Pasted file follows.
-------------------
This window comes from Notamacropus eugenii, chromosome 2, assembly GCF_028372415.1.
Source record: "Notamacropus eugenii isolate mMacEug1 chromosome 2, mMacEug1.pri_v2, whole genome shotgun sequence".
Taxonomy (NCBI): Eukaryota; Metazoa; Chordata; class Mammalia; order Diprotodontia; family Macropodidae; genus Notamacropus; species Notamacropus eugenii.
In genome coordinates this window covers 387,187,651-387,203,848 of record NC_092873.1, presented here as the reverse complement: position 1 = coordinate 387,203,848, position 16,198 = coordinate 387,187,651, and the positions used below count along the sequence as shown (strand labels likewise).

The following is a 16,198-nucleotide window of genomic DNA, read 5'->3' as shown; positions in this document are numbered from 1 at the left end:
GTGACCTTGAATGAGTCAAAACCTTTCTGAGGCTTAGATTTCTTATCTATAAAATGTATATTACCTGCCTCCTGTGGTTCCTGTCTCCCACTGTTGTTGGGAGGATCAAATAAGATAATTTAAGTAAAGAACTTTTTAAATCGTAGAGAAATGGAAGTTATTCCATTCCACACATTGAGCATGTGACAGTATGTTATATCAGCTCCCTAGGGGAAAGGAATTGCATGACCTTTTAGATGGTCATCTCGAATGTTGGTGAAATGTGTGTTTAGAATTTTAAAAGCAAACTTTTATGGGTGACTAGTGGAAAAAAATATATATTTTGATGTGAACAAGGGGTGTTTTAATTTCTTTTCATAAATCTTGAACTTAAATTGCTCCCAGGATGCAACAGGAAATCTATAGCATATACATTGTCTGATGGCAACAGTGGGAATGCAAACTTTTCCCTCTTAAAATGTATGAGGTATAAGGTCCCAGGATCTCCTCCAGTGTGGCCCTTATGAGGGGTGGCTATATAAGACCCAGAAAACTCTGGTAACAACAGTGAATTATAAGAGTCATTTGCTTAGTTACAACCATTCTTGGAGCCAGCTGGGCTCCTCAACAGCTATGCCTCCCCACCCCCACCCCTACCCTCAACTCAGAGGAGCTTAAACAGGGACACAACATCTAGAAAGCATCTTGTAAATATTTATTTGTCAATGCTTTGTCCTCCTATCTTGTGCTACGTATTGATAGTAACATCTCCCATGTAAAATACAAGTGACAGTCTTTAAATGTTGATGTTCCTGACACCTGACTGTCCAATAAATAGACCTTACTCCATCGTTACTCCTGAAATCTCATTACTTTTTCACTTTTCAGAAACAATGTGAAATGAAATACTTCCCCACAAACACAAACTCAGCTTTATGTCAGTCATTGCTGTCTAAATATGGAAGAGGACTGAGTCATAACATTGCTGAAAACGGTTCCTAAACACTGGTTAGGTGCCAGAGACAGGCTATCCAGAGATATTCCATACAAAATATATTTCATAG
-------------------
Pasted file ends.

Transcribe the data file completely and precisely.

This window comes from Notamacropus eugenii, chromosome 2, assembly GCF_028372415.1.
Source record: "Notamacropus eugenii isolate mMacEug1 chromosome 2, mMacEug1.pri_v2, whole genome shotgun sequence".
Taxonomy (NCBI): Eukaryota; Metazoa; Chordata; class Mammalia; order Diprotodontia; family Macropodidae; genus Notamacropus; species Notamacropus eugenii.
In genome coordinates this window covers 387,187,651-387,203,848 of record NC_092873.1, presented here as the reverse complement: position 1 = coordinate 387,203,848, position 16,198 = coordinate 387,187,651, and the positions used below count along the sequence as shown (strand labels likewise).

The following is a 16,198-nucleotide window of genomic DNA, read 5'->3' as shown; positions in this document are numbered from 1 at the left end:
GTGACCTTGAATGAGTCAAAACCTTTCTGAGGCTTAGATTTCTTATCTATAAAATGTATATTACCTGCCTCCTGTGGTTCCTGTCTCCCACTGTTGTTGGGAGGATCAAATAAGATAATTTAAGTAAAGAACTTTTTAAATCGTAGAGAAATGGAAGTTATTCCATTCCACACATTGAGCATGTGACAGTATGTTATATCAGCTCCCTAGGGGAAAGGAATTGCATGACCTTTTAGATGGTCATCTCGAATGTTGGTGAAATGTGTGTTTAGAATTTTAAAAGCAAACTTTTATGGGTGACTAGTGGAAAAAAATATATATTTTGATGTGAACAAGGGGTGTTTTAATTTCTTTTCATAAATCTTGAACTTAAATTGCTCCCAGGATGCAACAGGAAATCTATAGCATATACATTGTCTGATGGCAACAGTGGGAATGCAAACTTTTCCCTCTTAAAATGTATGAGGTATAAGGTCCCAGGATCTCCTCCAGTGTGGCCCTTATGAGGGGTGGCTATATAAGACCCAGAAAACTCTGGTAACAACAGTGAATTATAAGAGTCATTTGCTTAGTTACAACCATTCTTGGAGCCAGCTGGGCTCCTCAACAGCTATGCCTCCCCACCCCCACCCCTACCCTCAACTCAGAGGAGCTTAAACAGGGACACAACATCTAGAAAGCATCTTGTAAATATTTATTTGTCAATGCTTTGTCCTCCTATCTTGTGCTACGTATTGATAGTAACATCTCCCATGTAAAATACAAGTGACAGTCTTTAAATGTTGATGTTCCTGACACCTGACTGTCCAATAAATAGACCTTACTCCATCGTTACTCCTGAAATCTCATTACTTTTTCACTTTTCAGAAACAATGTGAAATGAAATACTTCCCCACAAACACAAACTCAGCTTTATGTCAGTCATTGCTGTCTAAATATGGAAGAGGACTGAGTCATAACATTGCTGAAAACGGTTCCTAAACACTGGTTAGGTGCCAGAGACAGGCTATCCAGAGATATTCCATACAAAATATATTTCATAG